Management of chest wall defects is often required after extensive tumor resection and plastic surgeons should ensure appropriate evaluation of reconstructive options in order to minimize complications and improve aesthetic outcomes in one single stage 1,2. Skin and soft tissue tumors of the thoracic region can sometimes infiltrate sternum and ribs causing difficult reconstructive planning due to the large full-thickness defects and the management of the mediastinal cavity 3. The best surgical option depends on thoracic defect location, loco-regional tumor infiltration, etiology, surgeon expertise and patient history 4-6.
We present a case report of a 46-year-old man with a wide sternal mass suspected for sarcoma treated by extensive resection and reconstruction using a pedicled rectus abdominis myocutaneous flap with an original T-inverted shape of the skin paddle.
On February 2022, a 46-years-old male patient came to our institution for management of a wide chest wall mass. He referred a small lump since May 2021, which gradually increased in size over time. During our physical examinations there was a palpable 15 cm hard-parenchymatous mass, fixed on the sternal bone. The man has a previous history of stroke in 2010, implanted PMK and mitral valve replacement with prosthesis in 2019. Radiologically a CTA scan showed a 14x13x7 cm mass which infiltrated the sternum, ribs and part of the upper left side of the rectus abdominis muscle (Fig. 1). A positron emission tomography (PET) with 18F-fluorodeoxy- glucose (FDG) highlighted a moderate increase of the metabolic data of the lesion.
Biopsy of the mass was performed pre-operatively, and histologic examination showed compatibility with a spindle-shaped cells mesenchyme neoplasm suggesting a possible diagnosis of chondrosarcoma.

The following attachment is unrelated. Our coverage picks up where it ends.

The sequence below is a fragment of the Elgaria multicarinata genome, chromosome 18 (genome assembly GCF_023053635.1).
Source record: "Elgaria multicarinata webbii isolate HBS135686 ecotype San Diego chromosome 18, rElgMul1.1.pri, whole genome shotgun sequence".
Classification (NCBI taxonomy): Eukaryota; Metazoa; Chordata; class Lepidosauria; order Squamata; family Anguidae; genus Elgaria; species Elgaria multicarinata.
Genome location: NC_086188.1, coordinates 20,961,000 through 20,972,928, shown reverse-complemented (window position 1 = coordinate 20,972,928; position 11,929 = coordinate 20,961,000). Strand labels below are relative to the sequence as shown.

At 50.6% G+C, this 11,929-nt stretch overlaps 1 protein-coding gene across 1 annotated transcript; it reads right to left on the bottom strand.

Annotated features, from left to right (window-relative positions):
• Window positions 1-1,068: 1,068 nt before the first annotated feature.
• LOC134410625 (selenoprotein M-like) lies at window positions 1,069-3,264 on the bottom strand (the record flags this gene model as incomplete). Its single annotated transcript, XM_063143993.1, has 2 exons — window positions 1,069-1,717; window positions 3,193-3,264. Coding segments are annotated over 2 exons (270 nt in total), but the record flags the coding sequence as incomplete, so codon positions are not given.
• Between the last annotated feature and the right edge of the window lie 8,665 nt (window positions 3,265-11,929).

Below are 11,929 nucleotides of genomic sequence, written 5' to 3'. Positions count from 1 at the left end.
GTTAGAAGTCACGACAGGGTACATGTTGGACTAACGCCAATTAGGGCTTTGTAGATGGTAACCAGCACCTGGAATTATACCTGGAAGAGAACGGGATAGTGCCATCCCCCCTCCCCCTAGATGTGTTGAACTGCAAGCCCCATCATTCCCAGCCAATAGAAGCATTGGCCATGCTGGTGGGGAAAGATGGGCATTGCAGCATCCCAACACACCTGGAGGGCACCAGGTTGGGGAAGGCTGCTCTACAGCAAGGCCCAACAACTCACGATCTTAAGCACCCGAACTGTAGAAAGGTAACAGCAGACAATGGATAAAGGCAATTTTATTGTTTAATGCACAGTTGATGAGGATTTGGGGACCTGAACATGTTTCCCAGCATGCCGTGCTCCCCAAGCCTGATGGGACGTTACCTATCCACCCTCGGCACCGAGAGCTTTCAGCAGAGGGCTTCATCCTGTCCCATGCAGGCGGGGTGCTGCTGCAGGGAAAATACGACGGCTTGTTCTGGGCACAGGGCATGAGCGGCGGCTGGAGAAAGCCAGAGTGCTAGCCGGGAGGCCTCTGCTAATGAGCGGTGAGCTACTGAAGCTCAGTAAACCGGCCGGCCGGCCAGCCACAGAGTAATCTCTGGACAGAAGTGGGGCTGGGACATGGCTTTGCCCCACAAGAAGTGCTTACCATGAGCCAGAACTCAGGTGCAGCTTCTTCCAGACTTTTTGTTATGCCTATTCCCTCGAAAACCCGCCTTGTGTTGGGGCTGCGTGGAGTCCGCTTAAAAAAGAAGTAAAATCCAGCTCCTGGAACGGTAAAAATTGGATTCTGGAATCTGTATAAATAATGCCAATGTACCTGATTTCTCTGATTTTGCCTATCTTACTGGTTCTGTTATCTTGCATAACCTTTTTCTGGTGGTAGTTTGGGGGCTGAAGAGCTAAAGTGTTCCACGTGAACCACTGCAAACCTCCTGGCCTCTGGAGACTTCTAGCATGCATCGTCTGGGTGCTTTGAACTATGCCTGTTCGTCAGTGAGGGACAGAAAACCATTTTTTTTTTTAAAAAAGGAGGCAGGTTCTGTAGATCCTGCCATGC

A multidisciplinary surgical planning was scheduled with thoracic surgeons and pre-operative markings were performed the day prior to surgery. A 23x14 cm skin resection was drawn and the reconstruction was outlined using a pedicled TRAM flap with an innovative skin paddle shape, which we called T-inverted Rectus Abdominis Musculocutaneous (Ti-RAM) flap (Fig. 2). This original T-inverted design allowed us to enlarge the skin surface of the TRAM flap in order to cover such an extensive thoracic defect while facilitating the closure of the donor area at the same time. The amount of the vertical skin component was carefully designed based on the patient’s skin laxity using the pinch test. Thoracic surgeons performed a radical en-bloc resection of the mass along with the lower third of the sternal bone and the adjacent 4th, 5th and 6th chondro-sternal junction. After the oncological resection, a deep full thickness defect remained, with anterior mediastinum and heart exposure (Video 1: video showing the deep loss of substance after oncological resection, along with pericardium and large vessels exposure). The bone defect was stabilized with placement of porcine dermal collagen (Permacol), and suction drain was placed deeply in the mediastinal cavity.
Simultaneously, plastic surgeons team harvested the Ti-RAM flap in a standard fashion, identifying and preserving the superior epigastric vessels, which have been dissected proximally to allow a tension-free flap transposition. We detached the right rectus abdominis muscle from its costal arch insertion, leaving the posterior fascia intact and transposing the flap to the thoracic area. A prophylactic onlay prosthesis repair was performed to reconstruct the abdominal wall using a premilene mesh and the donor site was closed as an “anchor” abdominoplasty (Fig. 3). The flap showed immediately a good color and appropriate capillary refill. Elastic stockings and pneumatic pumps for the entire duration of the procedure were applied.
Post-operatively, the patient was transferred to the ICU and the next day to the surgical ward where he was allowed to walk by himself on second post-operative day. No post-operative major complications were observed and the patient was discharged home ten days after surgery. The histopathologic examination revealed an extra-abdominal desmoid tumor fibromatosis, completely excised with disease-free resection margins. This tumor represents a rare, locally aggressive soft tissue neoplasm, which is recognized as semimalignant with high tendency for local recurrence 7,8. The 3-year and 5-year recurrence-free survival rates of this neoplasm were 82.5 and 78%, while the 5-year survival rate is greater than 98% 9,10. The patient did not undergo adjuvant chemotherapy or radiotherapy. The Video 2 showing the excellent continence of the abdominal wall during the Valsalva maneuver and while coughing, at 2 months of follow-up, while the chest was completely healed and the patient resumed all of his normal activity (Fig. 4).